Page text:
Dr. Howard Greller, director of research and medical toxicology at SBH Health System, provides real-time medical advice on call-in show.
The talk shifts easily from stories pulled from the day’s news – ranging from the constant theme of the opioid epidemic, to the presumed health status of White House Press Secretary Sean Spicer, who admittedly swallows 2 ½ packs of cinnamon gum daily, to more personal takes on life, such as women named Victoria who don’t like to be called Vicki and a one-time mentor who went by Lawrence rather than Larry.
It’s the Emergency Medicine Show, the longest running and most popular show on Sirius XM’s Doctor Radio (Channel 110). Hosting the show, which just celebrated its ninth anniversary and is broadcast live every Thursday morning from a studio that was once a gift shop in the lobby of NYU Langone Medical Center, are emergency medicine physicians Dr. Billy Goldberg (Dr. Billy) and Dr. Howard Greller (known on the show as “Ho-G”), director of research and medical toxicology at SBH.
With Doctor Radio promoted by Sirius XM as “real doctors helping real people,” the Emergency Medicine Show, according to its long-time producer Melanie Kron, is “more like a morning zoo.” The hosts mix a showing of real sympathy and measured advice for callers like Tiffany from Ohio and Pastor Tom from Pittsburgh on such topics as the use of magnesium after a severe asthma attack and the benefits of TENS for a flare up of an old injury, to more than a modicum of shtick. For example, the difference between A-fib and V-fib, Dr. Billy explains to a caller, is that with the latter “you get transferred to ECU, the eternal care unit.”
“They have great rapport and are very natural on the air,” says Kron – which is easily evident as the two often finish each other’s sentences. They first became friends when Goldberg was a young attending and Greller a medical student at NYU in 1995. When they ran into each other at a birthday party several years later, Dr. Billy, needing a radio sidekick for his new radio show, asked his old friend if he would be willing to join him in the radio booth. “I hitched on and have been doing it ever since,” says Greller.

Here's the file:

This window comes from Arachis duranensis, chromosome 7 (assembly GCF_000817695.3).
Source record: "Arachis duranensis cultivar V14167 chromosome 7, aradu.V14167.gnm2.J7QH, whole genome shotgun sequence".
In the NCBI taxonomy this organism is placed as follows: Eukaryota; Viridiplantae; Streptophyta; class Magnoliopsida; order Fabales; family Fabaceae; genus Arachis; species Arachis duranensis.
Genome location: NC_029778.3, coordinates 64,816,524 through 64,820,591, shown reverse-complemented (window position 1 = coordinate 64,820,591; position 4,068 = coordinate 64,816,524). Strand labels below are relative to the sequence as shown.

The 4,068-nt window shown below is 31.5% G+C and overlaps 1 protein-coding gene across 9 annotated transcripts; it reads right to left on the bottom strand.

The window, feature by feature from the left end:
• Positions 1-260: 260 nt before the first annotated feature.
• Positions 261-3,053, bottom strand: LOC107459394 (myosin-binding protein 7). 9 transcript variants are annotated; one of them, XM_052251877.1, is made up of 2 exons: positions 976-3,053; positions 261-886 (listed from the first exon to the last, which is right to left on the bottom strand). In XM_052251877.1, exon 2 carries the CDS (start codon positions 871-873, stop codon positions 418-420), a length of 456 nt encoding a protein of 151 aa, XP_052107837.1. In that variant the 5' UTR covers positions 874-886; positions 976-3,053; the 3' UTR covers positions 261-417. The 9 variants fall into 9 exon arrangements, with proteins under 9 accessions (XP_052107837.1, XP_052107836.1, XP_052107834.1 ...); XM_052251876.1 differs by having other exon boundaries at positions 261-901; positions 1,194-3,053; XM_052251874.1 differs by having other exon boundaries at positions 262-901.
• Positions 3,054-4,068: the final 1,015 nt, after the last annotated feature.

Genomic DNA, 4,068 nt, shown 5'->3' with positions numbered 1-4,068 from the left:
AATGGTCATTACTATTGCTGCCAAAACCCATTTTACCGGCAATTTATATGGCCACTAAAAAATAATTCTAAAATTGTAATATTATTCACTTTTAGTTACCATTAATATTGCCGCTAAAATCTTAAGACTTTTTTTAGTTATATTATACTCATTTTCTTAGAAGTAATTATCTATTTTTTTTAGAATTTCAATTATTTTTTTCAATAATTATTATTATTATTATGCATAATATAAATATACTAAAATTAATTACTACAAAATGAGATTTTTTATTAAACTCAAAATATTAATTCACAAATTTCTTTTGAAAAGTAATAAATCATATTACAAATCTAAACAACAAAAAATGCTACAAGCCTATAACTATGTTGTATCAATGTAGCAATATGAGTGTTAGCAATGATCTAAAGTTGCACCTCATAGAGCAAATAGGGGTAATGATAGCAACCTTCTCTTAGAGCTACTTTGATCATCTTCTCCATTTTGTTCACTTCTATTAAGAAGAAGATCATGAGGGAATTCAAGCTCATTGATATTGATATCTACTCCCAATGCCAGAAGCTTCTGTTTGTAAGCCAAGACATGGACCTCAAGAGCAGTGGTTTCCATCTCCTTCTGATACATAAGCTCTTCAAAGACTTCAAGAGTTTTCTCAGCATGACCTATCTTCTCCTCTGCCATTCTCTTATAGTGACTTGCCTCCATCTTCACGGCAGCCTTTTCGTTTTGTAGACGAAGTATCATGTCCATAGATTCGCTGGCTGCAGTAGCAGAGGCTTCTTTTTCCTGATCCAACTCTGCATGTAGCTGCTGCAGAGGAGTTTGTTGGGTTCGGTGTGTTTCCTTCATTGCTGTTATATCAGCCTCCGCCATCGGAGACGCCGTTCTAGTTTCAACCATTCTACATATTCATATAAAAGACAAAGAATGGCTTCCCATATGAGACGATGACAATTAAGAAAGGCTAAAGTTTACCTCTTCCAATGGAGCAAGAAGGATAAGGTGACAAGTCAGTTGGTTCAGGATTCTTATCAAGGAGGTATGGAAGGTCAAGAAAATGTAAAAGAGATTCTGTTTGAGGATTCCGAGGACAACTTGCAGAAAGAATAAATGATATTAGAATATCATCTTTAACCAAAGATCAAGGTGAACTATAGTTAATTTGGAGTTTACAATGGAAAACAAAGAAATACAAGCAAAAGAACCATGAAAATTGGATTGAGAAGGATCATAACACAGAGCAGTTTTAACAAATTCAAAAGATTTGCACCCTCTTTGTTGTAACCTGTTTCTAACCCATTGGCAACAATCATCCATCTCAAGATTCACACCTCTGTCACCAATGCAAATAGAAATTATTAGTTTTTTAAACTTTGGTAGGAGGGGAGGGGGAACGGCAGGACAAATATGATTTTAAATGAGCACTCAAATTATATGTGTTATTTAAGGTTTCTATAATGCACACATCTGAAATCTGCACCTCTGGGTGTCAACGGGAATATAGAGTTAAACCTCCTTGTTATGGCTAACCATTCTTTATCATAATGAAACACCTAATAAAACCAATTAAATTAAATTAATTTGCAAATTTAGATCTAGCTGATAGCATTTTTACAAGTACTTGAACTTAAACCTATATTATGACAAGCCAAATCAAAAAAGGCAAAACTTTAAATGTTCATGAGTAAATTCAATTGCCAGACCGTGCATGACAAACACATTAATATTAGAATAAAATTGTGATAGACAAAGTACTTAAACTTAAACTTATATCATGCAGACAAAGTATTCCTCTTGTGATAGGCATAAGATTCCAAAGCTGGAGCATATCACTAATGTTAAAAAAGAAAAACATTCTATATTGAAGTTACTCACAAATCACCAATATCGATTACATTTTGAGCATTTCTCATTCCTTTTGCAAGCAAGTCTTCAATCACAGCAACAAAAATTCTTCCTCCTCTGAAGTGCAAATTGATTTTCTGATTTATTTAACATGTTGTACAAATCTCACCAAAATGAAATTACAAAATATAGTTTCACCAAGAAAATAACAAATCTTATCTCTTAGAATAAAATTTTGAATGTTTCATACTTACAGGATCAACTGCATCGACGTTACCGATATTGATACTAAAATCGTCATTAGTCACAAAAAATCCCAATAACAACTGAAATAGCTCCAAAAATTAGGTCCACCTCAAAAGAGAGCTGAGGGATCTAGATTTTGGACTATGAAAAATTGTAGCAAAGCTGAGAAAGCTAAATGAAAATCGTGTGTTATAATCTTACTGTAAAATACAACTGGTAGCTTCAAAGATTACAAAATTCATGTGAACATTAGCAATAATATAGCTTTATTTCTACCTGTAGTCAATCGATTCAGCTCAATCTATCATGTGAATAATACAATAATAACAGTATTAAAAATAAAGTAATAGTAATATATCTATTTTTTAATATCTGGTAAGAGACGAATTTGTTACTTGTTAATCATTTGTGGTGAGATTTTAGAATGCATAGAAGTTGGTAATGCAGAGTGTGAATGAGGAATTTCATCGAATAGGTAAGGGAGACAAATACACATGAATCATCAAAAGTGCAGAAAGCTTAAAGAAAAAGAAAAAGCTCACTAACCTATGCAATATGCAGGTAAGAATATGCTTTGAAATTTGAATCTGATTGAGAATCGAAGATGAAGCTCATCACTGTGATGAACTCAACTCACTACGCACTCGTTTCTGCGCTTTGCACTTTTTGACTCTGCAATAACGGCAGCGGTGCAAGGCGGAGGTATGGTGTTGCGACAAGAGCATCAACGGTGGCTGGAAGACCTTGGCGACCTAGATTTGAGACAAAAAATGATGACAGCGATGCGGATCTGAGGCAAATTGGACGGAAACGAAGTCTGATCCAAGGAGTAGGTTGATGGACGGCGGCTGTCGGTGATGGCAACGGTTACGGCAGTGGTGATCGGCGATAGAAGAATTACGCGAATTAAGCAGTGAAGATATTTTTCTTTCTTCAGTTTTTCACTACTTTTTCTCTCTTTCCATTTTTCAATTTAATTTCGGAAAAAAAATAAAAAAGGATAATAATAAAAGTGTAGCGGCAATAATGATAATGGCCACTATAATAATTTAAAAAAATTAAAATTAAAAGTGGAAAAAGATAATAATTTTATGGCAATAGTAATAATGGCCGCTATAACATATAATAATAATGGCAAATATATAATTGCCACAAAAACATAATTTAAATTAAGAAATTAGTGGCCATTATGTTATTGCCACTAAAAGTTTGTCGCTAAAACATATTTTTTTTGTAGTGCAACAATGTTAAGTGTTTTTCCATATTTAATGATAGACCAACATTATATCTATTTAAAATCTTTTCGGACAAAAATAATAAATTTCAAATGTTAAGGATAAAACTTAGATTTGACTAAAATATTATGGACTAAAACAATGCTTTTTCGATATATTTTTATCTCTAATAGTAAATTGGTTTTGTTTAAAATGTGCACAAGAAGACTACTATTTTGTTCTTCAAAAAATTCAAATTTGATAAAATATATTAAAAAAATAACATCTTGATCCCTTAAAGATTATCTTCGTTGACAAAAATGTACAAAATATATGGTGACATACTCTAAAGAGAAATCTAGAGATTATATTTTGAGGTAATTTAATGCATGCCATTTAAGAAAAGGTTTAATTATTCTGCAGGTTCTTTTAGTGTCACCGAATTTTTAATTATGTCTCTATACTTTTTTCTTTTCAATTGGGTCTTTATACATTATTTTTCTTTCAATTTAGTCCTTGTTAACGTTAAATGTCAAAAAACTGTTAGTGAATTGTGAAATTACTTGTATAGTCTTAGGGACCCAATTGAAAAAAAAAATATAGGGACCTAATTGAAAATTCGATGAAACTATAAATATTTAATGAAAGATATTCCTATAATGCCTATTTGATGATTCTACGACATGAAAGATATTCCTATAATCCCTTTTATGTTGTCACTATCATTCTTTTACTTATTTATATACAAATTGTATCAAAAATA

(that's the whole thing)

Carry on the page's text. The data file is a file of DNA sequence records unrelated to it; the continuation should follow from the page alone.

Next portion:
The decision to co-host a weekly radio show seems like a natural extension for Greller, who spent a gap year between college and medical school working in LA as a stand-up and improv comic. In addition to playing local comedy clubs, he says his proudest moment was when he learned that Robin Williams had pilfered one of his jokes. “Life and medical school got in the way,” he says, in explaining why he left that world. The radio show appears to fill that void.
“Being on the show has been an excellent experience. It’s the best part of my week,” he says. “I’ve had encounters in the ER where people will recognize me or say they heard me on the show. It’s really nice.”
The unique aspect about hosting a show on emergency medicine, he says, is that “We’re not beholden to one organ system. Anything goes – and nothing is out of bounds for us. We can go from 10 or 15 minutes of laughing and then speak about end-of-life care, just like we do in the ER.”
Five or six years ago, SBH senior emergency medicine physician Dr. Ernest Patti was a guest on the show, discussing the benefits of osteopathic therapy.
“We had fun,” Patti recalls. “The show does a really good job informing the public on medicine and health issues in an easy-to-listen-to-way. They were a great group of guys in the booth and when Greller came here several years later to be interviewed, I felt we already knew each other.
The show receives calls from throughout the world – with regulars dialing in from such disparate places as Regina, Canada and a U.S. military base in Germany. On one recent show, the caller board in the control booth lit up within minutes of the hosts’ opening monologue, with Kron asking callers for their name and location as she typed it on the computer screen shared by Dr. Billy, reminding them to turn their radio down and not to mention on air any names of doctors or hospitals. Although politics are impossible to ignore – discussing health care, for example, can’t be shunned entirely – the hosts carefully avoid any fire storms. Mere mention of the word “abortion,” however, has a caller complaining to Kron that she doesn’t want to listen to another “political show.”
The hosts often research topics in real time – as they do during one show, searching for information while discussing a caller’s use of the drug Amitiza for constipation. Most callers are well educated – some, in fact, are health care professionals – and can be as passionate as calls made by the Vinnies from Astoria and Joe D’s from Brooklyn to local sports radio shows.
Greller keeps a low profile in discussing his radio show at SBH – although the job sometimes finds him, forcing him, during a recent show, to race out of the studio to take a call. Still, some of his colleagues know about his other life.
“One of my residents came in and said his parents are huge fans of the show,” Greller says. “He said, ‘My mom and dad love you.’ That’s always nice to hear.”’